Batt Insulation – Laying fiberglass rolls is an easy to moderate do-it-yourself project. Sold in various widths, this type of insulation is designed to fit easily within most typical joists, although layering is required to get the proper R-value for your zone. When laying down additional insulation, work from the perimeter, moving towards the attic opening. Never lay insulation over recessed light fixtures or soffit vents.

Step 3: Create Barriers

No matter the material, if you’re installing insulation near recessed lights or soffit vents, you’ll want to use sheet metal or wire mesh to help create a barrier. Insulation and recessed light fixtures do not mix! Some recessed lights, however, are designed for “insulation contact” or “IC,” in which case no barrier is required. Check the fixture first before installing insulation.

Top 5 Reasons to Insulate Your Home

insulate your home

Image Courtesy of Owens Corning

Unless your home was specifically designed and constructed to be energy-efficient (and even then), you could probably stand to add more insulation, which works to effectively reduce your energy bills and save you money.

The signs of an inadequately insulated home include significantly high energy bills, and a cold house in the winter or a sauna in the summer, among other conditions. Here are some reasons why you should consider adding insulation to your home.

Your Home Was Built Before 1980

Did you know that most homes are under-insulated? It’s true. Research conducted by Boston University, in partnership with the North American Insulation Manufacturers Association (NAIMA), estimates that approximately 90% of all existing homes in the United States are under-insulated.

Under-insulated homes waste energy and money, harm the environment, and negatively affect the comfort of homeowners. A great place to start improving your home’s insulation is in the attic. Adding insulation to the home’s walls and ceilings is also a simple and effective way to increase energy efficiency.

To Ensure Your Comfort

Inadequate insulation can result in inconsistent temperatures. It might be a bedroom that is especially cold or a living room that is uncomfortably warm. Stepping into a room that is either colder or warmer than other rooms is a sure sign of an insulation issue. Another common problem that may cause this is air leaks. You may find air leaks in your attic, walls, and around window and doors.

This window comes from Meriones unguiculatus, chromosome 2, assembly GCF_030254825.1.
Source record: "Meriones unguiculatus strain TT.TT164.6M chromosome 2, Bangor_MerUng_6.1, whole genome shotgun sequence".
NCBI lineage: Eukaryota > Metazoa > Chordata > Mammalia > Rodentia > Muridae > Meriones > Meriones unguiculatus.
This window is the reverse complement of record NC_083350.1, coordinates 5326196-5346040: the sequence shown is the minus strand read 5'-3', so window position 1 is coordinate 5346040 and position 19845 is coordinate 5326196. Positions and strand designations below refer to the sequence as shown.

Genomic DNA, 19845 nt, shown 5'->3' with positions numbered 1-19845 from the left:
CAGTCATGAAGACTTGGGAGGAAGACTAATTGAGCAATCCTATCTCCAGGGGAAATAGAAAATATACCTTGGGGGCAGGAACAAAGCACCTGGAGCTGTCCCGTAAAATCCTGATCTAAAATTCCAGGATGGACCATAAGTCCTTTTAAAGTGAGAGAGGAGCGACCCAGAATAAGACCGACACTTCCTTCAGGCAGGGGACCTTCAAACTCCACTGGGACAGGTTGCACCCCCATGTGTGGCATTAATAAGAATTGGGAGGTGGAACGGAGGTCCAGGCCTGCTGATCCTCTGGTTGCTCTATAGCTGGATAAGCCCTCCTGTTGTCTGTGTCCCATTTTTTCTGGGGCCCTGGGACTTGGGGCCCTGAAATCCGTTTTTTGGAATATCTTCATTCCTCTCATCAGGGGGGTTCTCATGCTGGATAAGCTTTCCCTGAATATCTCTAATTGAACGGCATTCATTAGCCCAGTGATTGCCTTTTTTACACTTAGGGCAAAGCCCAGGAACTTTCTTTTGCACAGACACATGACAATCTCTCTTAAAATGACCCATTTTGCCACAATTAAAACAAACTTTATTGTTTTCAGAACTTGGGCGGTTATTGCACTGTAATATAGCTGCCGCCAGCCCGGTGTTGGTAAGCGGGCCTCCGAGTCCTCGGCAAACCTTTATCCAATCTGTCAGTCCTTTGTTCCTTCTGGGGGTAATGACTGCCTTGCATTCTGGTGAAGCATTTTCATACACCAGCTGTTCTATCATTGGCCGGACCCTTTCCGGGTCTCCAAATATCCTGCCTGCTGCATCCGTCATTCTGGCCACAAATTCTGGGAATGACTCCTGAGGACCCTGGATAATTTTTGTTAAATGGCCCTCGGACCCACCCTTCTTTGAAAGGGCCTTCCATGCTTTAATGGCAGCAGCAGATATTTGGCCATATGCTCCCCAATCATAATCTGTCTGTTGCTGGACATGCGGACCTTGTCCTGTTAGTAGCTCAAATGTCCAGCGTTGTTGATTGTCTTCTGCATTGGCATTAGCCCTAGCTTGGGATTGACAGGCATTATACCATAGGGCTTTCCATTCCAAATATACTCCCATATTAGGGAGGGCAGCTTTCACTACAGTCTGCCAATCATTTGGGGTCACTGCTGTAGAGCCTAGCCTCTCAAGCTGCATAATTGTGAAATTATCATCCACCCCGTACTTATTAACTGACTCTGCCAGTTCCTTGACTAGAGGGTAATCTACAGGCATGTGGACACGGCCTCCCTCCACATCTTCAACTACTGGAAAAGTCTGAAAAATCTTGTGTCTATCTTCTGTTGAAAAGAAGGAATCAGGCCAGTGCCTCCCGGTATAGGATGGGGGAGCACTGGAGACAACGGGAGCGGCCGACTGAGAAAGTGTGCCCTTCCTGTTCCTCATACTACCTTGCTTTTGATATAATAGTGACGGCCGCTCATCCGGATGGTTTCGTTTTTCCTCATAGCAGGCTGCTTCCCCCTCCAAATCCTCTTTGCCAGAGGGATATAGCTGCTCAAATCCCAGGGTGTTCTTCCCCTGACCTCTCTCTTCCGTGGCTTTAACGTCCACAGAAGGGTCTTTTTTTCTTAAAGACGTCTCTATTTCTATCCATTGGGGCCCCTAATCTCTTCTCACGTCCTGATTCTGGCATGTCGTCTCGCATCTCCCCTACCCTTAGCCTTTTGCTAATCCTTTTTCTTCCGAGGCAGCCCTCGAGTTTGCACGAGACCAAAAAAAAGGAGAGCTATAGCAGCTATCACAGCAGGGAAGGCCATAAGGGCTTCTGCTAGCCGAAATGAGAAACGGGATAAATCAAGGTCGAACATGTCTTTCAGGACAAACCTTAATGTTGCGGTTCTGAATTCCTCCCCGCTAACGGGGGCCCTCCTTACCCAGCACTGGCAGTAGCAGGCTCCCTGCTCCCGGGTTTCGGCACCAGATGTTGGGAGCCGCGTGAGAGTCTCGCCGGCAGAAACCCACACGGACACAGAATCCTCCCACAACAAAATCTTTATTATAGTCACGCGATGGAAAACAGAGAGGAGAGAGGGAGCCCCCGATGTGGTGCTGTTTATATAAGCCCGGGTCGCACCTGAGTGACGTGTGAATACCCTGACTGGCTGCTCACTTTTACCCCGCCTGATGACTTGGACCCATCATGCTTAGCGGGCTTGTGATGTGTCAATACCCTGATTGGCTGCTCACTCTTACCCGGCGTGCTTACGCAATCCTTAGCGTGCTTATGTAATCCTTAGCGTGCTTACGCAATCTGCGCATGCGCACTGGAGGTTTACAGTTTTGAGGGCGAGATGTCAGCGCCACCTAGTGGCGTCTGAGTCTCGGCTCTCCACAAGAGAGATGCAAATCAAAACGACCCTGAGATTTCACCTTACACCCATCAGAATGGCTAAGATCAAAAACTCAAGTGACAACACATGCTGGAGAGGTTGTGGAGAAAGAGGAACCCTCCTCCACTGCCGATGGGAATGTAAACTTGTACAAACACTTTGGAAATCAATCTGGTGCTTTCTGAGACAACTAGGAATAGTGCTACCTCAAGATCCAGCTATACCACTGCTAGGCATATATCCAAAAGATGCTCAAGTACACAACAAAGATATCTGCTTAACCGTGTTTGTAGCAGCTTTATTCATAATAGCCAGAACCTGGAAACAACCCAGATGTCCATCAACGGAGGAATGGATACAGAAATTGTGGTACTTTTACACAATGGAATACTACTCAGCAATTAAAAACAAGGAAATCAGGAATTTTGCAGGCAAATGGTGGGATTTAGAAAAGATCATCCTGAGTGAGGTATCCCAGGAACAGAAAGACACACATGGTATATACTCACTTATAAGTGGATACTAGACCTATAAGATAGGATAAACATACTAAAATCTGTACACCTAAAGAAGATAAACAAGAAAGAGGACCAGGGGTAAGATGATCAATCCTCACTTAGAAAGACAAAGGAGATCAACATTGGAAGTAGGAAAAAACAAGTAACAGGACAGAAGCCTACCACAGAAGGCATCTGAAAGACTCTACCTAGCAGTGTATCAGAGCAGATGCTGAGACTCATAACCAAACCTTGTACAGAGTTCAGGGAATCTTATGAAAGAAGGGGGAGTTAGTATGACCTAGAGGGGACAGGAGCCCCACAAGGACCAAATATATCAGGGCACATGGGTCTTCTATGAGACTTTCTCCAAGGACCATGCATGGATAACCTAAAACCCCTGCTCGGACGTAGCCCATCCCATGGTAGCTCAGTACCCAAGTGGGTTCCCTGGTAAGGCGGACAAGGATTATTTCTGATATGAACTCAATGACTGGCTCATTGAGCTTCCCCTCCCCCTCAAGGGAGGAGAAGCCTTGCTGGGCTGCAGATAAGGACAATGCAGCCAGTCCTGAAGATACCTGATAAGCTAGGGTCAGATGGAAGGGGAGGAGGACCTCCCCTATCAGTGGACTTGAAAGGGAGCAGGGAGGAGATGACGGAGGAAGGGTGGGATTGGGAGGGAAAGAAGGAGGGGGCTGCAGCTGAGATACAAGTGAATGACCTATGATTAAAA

High Energy Bills

Because heating and air conditioning typically account for a significant portion of your energy consumption, a spike in your energy bill may signal the fact that the HVAC system is working harder than it should to account for rooms with varying temperatures, depending on the season. Ensuring adequate insulation helps to regulate the temperatures in your home thus resulting in lower energy bills.

Noise Reduction

Nosie from sources occurring inside and outside your home can be lessened with insulation. Adding insulation to the walls of offices, home theater rooms, nurseries, and bedrooms is a sound choice. Insulating exterior walls can lessen or eliminate uncontrollable noise such as loud neighbors, traffic, construction, etc. from entering your home and ruining your peaceful slumber.

Upcoming Home Improvement Projects

For the best R-values (thermal resistance) plan to add to, or replace existing insulation during a remodel in areas where framing is exposed. Home improvement projects such as replacing drywall, adding new siding, refinishing an attic or installing a new roof, offer the perfect opportunity for adding or replacing insulation. You want your home to be as comfortable and energy efficient as possible.

8 Ways to Reduce Energy Expenses this Summer

Reduce Energy Expenses

A major factor that all homeowners must deal with – particularly in Arizona, is the rising cost of energy consumption. While Valley residents might have to deal with triple-digit temperatures, they don’t necessarily have to deal with triple-digit energy bills, or sacrifice their comfort. Here are a number of ways to reduce energy expenses in your Arizona home this summer. Bonus: You will be protecting the planet at the same time you’re saving money.

Set the thermostat between 78 to 80 degrees when you are home and up to 85 degrees when you are away. For every degree you set your thermostat above 80 degrees, you can save approximately 2 to 3% on cooling costs, according to SRP.

Install a programmable thermostat and watch your energy savings add up*. Set it to reflect 78 to 80 degrees when you are home and above 80 when you are away for annual savings of 10 to 30% on the cooling portion of your energy bills.

Turn your thermostat to “auto”. This makes sure that the fan only runs when the air conditioner is running rather than running 24-hour a day, 7-days a week, as is typically the case when the thermostat is set to “on”.

Routinely change your air conditioner’s air filter. Many people install their air filter and forget about it. But when filters become clogged with dirt and dust, your air conditioner has to work harder, thus raising your energy bills. You should change your filter once every 30 days during the summer months.

Turning lights off when you leave a room is a good way to save energy and, thus, lower your energy bill. Your actual savings depends on the type of lightbulbs you use, according to the U.S. Department of Energy.

Switch to an “off-peak” energy-rate plan. These plans reward customers with reduced pricing for using energy during periods of time considered off-peak. Many electricity companies throughout Arizona offer assorted plans.

Seal air leaks. Caulking air leaks can save you up to 20% on your monthly cooling bill. You can also use spray foam. Focus on the windows and doors first followed by electrical outlets, switch plates, vents, electrical or gas service entrances, and attic hatches.

Invest in attic insulation for lower energy bills. You can save an estimated 10 to 30% off your monthly energy bill by properly insulating your attic. The higher the product’s R-Value (thermal resistance), the greater the savings.

*When used properly.